Father’s Day is as if a group of friends got together and came up with a silly idea then wrote a screenplay as a joke and then put in legit comedy bits in it to make it not just stupid silly but a real comedy. I would put some of the gags in this movie up against any other straight up comedy coming out in theaters this year. Some of it is irreverent, some of it is spoof-y, and some of it is ‘public access/Tim and Eric’ “bad,” but it always works. Because it is a comedy they can get away with a lot more, like keeping the pace fast and not sacrificing building real character motivations/development or fake sympathies or logic. When you don’t expect your audience to take your movie seriously it gives you the freedom to play more, creating interest not through conventional means but through a genuine excitement of “how far are they willing to go?”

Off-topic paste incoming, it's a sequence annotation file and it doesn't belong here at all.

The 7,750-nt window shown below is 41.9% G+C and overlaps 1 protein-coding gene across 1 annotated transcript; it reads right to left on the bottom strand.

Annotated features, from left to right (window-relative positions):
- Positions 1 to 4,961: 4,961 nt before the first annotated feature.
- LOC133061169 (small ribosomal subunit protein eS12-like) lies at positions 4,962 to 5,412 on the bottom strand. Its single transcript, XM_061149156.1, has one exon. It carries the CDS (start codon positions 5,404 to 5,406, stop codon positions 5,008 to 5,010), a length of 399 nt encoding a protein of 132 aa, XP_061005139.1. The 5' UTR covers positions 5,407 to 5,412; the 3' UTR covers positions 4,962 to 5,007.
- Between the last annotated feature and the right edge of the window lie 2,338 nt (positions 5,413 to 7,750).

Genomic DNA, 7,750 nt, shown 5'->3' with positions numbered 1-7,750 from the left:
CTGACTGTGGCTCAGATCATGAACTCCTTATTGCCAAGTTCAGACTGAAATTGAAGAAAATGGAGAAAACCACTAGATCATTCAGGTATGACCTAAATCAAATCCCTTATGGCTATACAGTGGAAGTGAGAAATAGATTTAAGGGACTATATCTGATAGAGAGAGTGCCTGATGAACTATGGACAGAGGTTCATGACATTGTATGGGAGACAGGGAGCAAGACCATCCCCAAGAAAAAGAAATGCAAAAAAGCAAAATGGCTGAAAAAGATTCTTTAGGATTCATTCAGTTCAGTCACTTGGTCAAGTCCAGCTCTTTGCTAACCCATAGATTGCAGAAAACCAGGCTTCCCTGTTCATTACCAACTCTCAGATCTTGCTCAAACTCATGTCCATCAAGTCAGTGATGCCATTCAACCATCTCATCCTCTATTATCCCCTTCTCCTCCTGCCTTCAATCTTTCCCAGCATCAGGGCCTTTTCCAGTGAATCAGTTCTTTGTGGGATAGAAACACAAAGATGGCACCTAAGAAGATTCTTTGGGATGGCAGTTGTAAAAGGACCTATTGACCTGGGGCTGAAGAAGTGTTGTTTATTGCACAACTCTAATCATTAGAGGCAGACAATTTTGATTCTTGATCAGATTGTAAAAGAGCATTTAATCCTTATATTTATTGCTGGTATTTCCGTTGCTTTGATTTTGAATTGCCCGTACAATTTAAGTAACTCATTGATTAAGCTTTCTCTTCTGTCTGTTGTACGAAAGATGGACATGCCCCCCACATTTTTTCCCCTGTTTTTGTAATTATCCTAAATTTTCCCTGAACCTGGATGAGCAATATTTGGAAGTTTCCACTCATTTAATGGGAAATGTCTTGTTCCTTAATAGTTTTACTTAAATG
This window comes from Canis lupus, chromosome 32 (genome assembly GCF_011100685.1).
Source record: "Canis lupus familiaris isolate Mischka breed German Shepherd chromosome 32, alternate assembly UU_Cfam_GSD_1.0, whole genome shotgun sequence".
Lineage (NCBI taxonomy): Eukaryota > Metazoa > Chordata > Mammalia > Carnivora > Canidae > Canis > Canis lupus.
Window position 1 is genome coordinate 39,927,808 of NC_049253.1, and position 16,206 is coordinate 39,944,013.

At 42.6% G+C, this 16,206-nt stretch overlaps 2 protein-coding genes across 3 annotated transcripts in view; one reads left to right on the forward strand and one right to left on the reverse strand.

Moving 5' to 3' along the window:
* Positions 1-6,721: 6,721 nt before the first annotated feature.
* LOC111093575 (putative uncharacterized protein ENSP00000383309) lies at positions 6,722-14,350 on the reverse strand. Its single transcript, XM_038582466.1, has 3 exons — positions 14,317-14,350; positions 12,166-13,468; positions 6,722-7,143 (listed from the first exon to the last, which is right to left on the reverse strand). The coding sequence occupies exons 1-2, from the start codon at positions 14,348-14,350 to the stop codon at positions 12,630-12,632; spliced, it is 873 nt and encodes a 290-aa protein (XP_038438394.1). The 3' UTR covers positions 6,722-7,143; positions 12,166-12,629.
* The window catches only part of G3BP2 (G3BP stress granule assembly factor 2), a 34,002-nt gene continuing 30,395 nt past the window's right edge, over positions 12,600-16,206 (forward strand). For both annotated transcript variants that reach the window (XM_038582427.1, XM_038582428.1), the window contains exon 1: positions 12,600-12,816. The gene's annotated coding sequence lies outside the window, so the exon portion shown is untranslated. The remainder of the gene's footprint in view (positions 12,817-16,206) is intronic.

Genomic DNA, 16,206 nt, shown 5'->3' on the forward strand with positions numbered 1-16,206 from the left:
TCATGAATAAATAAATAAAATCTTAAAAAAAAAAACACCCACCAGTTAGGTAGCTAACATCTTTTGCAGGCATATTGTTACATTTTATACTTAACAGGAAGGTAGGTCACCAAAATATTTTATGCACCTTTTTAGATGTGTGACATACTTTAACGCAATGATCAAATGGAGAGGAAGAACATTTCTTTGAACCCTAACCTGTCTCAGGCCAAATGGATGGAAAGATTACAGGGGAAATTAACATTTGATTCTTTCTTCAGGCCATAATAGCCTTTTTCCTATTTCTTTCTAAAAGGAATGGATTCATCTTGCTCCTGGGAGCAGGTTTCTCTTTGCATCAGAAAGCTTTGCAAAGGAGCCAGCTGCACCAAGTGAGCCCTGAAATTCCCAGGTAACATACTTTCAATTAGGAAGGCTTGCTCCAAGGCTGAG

When it comes to comedy they are willing to take Ron Burgundy-esque one liners and mix them with Wet Hot American Summer-esque micro skits and throw in some The Room-esque ‘formulaic’ plot twists and turns that make little to no sense but never throw you off or are truly confusing. Yet when it comes to gore this movie crosses the threshold many consider funny, gross, or morally corrupt. Most movies like this are meant to be cheered at and praised for their violence and the technical skill that goes behind them. Father’s Day stands out by truly being a gross, disturbing look at Fuchman’s chaos. Even though he doesn’t wear a mask, have any deformities, or is from another world he still feels monstrous and alien-like. Most audiences watching Texas Chainsaw Massacre now might not feel as disturbed as people back then watching it for the first time but that was pushing the limits most people could handle. This is no different. There is a common level of desensitization to gore and violence, even if the most tame make people squirm, that this movie had no choice but to take its villain and his actions to the utmost of extremes.